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Thursday, May 19, 2011

Filipino Food Into Escargot

Food is the main attraction in the Philippines. Whenever I come back, I always ask for what's new, and besides malls, people point me to restaurants that have opened up.

It takes different eyes sometimes to appreciate the huge variety of food here. My foreign friend jokes that in her stay here, she's now eaten food of every color. Red for rambutan, brown for adobo, white for lanzones, yellow for mango, and purple for ube and the Pili nut that Sorsogon is famous for. Okay, maybe except for blue.

One wonders why then, despite the richness of our food, international recognition of it has been lacking. My friend agrees that adobo would be an instant hit, so would halu-halo. But ask a random person in the US and most likely, he would hardly have a clue what Filipino food is. He would know Thai, Japanese, Vietnamese, Indian, Korean, and Chinese, but not Filipino. It is disappointing, considering Filipinos make up a large portion of immigrants in the country.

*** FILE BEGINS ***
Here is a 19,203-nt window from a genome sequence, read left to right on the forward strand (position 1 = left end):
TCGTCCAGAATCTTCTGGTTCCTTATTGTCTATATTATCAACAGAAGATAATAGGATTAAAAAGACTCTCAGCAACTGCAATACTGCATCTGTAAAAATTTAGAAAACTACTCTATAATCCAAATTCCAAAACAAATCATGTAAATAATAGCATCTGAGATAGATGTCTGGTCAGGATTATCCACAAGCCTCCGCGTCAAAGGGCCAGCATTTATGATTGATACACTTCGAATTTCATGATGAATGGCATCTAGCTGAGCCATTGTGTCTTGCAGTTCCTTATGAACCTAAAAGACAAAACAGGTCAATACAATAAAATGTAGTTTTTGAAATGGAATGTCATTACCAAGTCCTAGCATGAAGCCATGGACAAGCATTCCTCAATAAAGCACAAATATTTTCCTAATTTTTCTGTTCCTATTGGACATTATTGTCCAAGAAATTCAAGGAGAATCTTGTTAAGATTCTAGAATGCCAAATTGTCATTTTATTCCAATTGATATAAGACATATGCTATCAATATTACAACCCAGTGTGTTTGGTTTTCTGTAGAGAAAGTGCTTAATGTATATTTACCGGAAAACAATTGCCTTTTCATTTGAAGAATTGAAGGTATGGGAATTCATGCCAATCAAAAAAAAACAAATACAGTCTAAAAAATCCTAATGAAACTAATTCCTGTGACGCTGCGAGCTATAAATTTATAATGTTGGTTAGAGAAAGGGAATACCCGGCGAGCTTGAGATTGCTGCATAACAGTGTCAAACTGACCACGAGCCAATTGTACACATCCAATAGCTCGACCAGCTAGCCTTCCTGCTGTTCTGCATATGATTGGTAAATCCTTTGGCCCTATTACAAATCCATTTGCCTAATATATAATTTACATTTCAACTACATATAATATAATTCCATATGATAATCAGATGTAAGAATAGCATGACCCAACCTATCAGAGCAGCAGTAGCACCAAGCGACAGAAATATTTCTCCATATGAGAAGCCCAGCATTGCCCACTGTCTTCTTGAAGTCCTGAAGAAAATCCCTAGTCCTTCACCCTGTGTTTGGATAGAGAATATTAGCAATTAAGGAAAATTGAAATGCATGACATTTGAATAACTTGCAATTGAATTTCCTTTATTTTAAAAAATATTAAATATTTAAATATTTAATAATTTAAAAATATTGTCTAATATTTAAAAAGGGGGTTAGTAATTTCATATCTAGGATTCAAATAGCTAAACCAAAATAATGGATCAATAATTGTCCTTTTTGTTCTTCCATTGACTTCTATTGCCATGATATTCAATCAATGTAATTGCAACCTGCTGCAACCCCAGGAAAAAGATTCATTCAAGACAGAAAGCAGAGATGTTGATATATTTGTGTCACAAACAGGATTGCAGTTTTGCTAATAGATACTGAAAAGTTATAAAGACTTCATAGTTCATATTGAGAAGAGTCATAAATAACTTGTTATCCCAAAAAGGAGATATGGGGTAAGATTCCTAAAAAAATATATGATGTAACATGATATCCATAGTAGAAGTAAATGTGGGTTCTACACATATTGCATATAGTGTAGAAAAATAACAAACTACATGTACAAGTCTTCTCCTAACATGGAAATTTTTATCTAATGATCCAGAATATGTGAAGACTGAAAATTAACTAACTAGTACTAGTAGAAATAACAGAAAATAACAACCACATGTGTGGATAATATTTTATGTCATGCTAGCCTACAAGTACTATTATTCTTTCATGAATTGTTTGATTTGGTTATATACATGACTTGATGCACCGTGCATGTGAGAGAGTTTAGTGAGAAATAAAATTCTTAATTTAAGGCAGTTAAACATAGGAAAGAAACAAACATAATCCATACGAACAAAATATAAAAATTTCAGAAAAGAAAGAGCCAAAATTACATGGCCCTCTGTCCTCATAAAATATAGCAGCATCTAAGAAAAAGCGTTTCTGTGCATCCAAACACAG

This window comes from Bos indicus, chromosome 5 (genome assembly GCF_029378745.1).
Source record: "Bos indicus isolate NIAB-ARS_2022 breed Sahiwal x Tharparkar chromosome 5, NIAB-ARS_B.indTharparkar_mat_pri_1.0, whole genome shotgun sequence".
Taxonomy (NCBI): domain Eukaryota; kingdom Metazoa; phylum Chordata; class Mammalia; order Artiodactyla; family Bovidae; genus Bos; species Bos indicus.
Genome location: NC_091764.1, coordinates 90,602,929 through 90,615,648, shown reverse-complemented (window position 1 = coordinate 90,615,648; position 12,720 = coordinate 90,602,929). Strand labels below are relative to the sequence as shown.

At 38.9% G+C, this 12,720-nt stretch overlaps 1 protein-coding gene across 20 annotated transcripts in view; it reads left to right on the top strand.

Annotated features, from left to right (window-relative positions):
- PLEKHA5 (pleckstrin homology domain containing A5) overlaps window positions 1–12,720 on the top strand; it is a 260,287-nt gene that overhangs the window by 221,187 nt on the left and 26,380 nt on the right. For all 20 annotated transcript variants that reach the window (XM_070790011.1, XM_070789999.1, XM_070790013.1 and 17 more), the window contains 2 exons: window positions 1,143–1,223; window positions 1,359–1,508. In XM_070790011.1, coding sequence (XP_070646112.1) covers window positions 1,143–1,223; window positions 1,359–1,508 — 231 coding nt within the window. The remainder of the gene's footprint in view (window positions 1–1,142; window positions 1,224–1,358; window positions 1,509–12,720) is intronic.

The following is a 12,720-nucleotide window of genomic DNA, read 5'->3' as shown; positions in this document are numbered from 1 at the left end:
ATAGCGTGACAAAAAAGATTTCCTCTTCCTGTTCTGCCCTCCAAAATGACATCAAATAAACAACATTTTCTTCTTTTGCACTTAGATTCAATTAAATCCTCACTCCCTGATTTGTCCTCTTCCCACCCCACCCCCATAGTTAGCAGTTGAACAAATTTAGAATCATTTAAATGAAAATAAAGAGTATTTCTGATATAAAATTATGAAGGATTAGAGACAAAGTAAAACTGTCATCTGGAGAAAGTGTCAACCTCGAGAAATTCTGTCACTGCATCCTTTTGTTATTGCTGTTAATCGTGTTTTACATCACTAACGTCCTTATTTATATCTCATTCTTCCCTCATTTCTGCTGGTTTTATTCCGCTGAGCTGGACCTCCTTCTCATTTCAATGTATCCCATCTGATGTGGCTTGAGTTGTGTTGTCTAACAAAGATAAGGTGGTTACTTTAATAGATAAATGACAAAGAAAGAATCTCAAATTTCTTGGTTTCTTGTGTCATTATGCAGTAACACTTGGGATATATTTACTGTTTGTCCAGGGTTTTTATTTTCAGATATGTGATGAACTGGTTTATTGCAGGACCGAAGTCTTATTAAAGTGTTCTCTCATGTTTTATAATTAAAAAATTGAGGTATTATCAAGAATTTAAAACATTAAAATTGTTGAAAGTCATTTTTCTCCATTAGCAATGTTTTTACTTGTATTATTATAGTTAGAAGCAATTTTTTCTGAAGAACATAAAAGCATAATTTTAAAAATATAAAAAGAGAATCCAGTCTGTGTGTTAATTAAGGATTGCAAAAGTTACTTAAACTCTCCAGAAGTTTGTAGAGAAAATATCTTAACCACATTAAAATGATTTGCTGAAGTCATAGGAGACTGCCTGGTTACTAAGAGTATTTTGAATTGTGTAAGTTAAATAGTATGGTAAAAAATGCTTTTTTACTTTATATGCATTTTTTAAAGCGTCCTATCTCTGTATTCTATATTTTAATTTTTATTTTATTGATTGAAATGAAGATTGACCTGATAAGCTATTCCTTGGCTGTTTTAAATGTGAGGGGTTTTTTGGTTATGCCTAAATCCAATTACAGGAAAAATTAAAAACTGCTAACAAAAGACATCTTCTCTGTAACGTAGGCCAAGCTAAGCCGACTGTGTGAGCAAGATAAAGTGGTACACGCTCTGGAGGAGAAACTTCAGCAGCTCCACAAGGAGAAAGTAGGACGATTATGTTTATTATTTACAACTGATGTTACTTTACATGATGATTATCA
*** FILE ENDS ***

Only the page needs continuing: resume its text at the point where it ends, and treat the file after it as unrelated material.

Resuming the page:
The french cook snails, call it escargot, and suddenly it's a $100. It's snails for crying out loud. Present a product well, make an experience out of it, and it will sell.

Is there any way we can market adobo better? Is there a way to market our sisig, mangoes, pinakbet, bicol express, and bangus that will capture the imagination of the western world?

We bring our food overseas but cater it to the OFW market, like that Jollibee in New York. (Not that Jollibee is any good anyway.) But observe filipino stores, in general. Little effort is done to entice foreigners to take part in our food. We do not adopt them to a different palate. This is the problem.

The Bicol Express I had the other day was wonderful.


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